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Silent VictoriesThe History and Practice of Public Health in Twentieth Century America$
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John W. Ward and Christian Warren

Print publication date: 2006

Print ISBN-13: 9780195150698

Published to Oxford Scholarship Online: September 2009

DOI: 10.1093/acprof:oso/9780195150698.001.0001

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Changing the Face of America: Water Fluoridation and Oral Health

Changing the Face of America: Water Fluoridation and Oral Health

(p.307) 14 Changing the Face of America: Water Fluoridation and Oral Health
Silent Victories

Brian A. Burt

Scott L. Tomar

Oxford University Press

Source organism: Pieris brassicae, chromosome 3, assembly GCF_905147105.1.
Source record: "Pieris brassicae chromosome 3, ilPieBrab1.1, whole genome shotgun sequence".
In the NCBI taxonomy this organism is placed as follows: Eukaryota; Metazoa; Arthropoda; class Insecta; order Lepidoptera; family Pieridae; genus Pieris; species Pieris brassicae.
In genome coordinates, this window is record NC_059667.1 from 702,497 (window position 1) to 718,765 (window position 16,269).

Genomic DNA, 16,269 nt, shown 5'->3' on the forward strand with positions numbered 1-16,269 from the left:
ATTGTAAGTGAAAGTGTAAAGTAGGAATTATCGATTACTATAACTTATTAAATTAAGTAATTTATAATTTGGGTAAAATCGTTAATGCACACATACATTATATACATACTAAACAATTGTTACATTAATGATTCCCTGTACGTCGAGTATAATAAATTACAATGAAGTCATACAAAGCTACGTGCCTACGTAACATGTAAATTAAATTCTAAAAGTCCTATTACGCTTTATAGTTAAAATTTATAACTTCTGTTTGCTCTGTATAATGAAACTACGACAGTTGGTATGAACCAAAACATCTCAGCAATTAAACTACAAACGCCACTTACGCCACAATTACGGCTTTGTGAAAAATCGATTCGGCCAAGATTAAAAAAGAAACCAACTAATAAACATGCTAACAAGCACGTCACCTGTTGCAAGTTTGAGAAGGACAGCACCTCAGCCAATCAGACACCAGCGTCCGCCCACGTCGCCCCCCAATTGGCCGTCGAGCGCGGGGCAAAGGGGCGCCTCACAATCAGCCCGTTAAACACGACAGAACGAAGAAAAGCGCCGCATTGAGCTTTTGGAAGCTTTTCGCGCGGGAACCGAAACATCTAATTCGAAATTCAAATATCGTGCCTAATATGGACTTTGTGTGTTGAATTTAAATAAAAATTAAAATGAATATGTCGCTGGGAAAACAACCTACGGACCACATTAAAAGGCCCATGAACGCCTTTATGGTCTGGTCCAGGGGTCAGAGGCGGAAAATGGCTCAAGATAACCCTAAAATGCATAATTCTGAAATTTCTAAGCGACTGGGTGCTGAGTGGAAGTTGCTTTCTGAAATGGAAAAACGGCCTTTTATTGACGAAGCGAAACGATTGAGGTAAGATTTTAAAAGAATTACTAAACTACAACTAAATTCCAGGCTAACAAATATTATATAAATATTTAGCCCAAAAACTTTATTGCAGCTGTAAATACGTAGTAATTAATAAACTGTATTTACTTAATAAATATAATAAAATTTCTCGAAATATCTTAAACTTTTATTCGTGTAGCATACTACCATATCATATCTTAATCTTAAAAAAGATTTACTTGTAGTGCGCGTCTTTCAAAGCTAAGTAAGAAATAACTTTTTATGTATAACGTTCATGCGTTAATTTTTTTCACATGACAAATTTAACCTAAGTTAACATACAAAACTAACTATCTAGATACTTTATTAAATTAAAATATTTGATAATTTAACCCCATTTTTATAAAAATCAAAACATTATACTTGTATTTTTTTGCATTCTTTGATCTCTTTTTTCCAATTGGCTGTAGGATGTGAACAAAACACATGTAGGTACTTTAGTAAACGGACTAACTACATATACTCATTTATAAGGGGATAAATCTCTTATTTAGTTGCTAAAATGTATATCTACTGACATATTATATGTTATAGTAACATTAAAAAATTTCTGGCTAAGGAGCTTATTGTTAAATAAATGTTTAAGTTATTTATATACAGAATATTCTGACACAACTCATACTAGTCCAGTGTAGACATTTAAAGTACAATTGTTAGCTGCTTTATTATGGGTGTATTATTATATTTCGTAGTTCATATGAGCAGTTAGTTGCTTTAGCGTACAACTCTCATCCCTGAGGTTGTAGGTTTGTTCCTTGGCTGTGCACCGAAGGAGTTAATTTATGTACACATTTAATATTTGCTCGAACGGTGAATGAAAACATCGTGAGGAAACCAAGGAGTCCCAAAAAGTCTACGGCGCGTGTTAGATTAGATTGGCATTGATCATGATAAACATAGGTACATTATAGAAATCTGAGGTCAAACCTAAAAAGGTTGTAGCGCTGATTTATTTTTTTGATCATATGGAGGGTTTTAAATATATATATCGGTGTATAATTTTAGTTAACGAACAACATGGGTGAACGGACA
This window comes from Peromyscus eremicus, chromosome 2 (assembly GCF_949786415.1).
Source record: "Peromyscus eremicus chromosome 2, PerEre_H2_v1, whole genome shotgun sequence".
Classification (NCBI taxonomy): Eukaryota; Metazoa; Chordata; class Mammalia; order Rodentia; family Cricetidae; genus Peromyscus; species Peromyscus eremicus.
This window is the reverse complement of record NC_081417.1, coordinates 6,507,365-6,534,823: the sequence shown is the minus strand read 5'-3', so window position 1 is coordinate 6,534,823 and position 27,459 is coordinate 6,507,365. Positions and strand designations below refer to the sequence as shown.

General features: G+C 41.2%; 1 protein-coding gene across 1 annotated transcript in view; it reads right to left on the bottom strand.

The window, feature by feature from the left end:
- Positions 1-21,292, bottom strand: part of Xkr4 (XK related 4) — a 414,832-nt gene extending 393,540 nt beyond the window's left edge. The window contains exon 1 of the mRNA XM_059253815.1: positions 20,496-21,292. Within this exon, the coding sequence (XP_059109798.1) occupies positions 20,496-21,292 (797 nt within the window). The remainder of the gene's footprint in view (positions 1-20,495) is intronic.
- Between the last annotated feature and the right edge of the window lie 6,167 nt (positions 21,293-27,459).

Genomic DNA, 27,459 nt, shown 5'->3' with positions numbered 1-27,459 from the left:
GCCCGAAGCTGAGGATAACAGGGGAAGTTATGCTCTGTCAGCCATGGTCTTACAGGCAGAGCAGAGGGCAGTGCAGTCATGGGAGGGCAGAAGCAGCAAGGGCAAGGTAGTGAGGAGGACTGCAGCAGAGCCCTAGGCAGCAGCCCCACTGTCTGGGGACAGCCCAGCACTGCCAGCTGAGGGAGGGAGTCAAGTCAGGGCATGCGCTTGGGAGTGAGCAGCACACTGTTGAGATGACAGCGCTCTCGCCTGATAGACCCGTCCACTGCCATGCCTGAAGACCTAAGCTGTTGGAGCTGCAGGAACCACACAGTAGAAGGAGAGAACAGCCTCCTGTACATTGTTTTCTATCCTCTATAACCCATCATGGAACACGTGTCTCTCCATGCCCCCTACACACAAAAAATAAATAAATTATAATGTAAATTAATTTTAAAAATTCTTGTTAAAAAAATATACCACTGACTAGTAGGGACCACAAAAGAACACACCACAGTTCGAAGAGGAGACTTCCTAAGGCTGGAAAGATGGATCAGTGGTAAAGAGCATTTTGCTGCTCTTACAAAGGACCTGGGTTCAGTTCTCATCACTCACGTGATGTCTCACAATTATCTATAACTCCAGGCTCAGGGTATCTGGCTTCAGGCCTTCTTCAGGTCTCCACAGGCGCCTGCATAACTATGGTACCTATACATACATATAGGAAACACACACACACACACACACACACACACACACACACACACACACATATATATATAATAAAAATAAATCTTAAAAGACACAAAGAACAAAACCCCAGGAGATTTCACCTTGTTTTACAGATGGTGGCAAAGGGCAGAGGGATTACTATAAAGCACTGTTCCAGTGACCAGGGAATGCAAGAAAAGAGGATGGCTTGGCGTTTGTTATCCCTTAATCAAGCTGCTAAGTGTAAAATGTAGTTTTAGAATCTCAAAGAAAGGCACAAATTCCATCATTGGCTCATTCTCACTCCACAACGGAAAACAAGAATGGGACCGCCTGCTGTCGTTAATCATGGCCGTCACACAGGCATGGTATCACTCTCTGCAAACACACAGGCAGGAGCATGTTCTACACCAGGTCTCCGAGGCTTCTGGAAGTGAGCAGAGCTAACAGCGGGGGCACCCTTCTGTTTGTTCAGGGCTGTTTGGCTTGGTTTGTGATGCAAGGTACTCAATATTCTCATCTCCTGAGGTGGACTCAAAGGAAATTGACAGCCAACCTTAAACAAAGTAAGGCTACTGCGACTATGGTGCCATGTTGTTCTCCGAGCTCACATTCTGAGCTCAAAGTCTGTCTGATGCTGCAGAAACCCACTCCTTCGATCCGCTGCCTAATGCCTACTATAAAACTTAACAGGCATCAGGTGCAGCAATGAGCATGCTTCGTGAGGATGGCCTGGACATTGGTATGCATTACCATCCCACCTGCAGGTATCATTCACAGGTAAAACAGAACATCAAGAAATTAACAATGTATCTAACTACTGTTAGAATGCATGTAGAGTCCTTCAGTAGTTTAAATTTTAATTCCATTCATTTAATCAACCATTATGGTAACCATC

During the early- to mid-1900s, dental caries (i.e., tooth decay), frequently associated with uncomfortable treatment and tooth loss, was one of life's less pleasant certainties. However, the dental health outlook for Americans growing up during the later part of the 1900s was quite different. Substantial improvements in oral health were the result of many factors, including rising standards of living, better treatment technology, and more positive attitudes toward oral health. However, the widescale exposure of Americans to fluoride also played a crucial role. The concept of water fluoridation as tool for oral health began with studies which revealed that routine exposure to fluoride reduced the incidence and severity of dental caries. By the start of the 21st century, more than half of the U.S. population had access to fluoridated water. This chapter traces the historical development of fluoride as a tool for preventing dental caries.

Keywords:   20th century, public health, oral health, caries, tooth decay, fluoridation, dental health

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